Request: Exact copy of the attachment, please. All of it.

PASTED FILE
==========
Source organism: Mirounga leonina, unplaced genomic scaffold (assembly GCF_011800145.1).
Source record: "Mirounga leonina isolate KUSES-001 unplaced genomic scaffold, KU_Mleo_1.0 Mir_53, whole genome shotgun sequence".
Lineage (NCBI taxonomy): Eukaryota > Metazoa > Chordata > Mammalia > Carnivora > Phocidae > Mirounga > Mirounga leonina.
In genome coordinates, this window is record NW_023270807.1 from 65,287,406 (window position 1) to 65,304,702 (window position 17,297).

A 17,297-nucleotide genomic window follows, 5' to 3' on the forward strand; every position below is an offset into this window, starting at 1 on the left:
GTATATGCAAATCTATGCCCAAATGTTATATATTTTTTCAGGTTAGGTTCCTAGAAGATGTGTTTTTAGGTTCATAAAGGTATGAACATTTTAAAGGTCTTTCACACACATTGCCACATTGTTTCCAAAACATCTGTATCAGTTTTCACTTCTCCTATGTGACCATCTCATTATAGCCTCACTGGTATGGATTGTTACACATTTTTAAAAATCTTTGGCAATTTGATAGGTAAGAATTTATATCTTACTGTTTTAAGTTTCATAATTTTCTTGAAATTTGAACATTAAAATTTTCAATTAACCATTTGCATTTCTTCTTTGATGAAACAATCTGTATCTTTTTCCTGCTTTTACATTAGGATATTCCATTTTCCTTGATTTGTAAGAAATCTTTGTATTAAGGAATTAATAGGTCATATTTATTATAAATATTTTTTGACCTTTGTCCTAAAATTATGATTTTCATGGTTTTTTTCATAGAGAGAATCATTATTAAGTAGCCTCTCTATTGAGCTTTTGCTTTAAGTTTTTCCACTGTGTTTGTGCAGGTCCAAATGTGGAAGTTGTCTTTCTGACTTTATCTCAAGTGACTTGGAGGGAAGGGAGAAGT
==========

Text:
Source organism: Mirounga leonina, unplaced genomic scaffold (assembly GCF_011800145.1).
Source record: "Mirounga leonina isolate KUSES-001 unplaced genomic scaffold, KU_Mleo_1.0 Mir_53, whole genome shotgun sequence".
Lineage (NCBI taxonomy): Eukaryota > Metazoa > Chordata > Mammalia > Carnivora > Phocidae > Mirounga > Mirounga leonina.
In genome coordinates, this window is record NW_023270807.1 from 65,287,406 (window position 1) to 65,304,702 (window position 17,297).

A 17,297-nucleotide genomic window follows, 5' to 3' on the forward strand; every position below is an offset into this window, starting at 1 on the left:
GTATATGCAAATCTATGCCCAAATGTTATATATTTTTTCAGGTTAGGTTCCTAGAAGATGTGTTTTTAGGTTCATAAAGGTATGAACATTTTAAAGGTCTTTCACACACATTGCCACATTGTTTCCAAAACATCTGTATCAGTTTTCACTTCTCCTATGTGACCATCTCATTATAGCCTCACTGGTATGGATTGTTACACATTTTTAAAAATCTTTGGCAATTTGATAGGTAAGAATTTATATCTTACTGTTTTAAGTTTCATAATTTTCTTGAAATTTGAACATTAAAATTTTCAATTAACCATTTGCATTTCTTCTTTGATGAAACAATCTGTATCTTTTTCCTGCTTTTACATTAGGATATTCCATTTTCCTTGATTTGTAAGAAATCTTTGTATTAAGGAATTAATAGGTCATATTTATTATAAATATTTTTTGACCTTTGTCCTAAAATTATGATTTTCATGGTTTTTTTCATAGAGAGAATCATTATTAAGTAGCCTCTCTATTGAGCTTTTGCTTTAAGTTTTTCCACTGTGTTTGTGCAGGTCCAAATGTGGAAGTTGTCTTTCTGACTTTATCTCAAGTGACTTGGAGGGAAGGGAGAAGT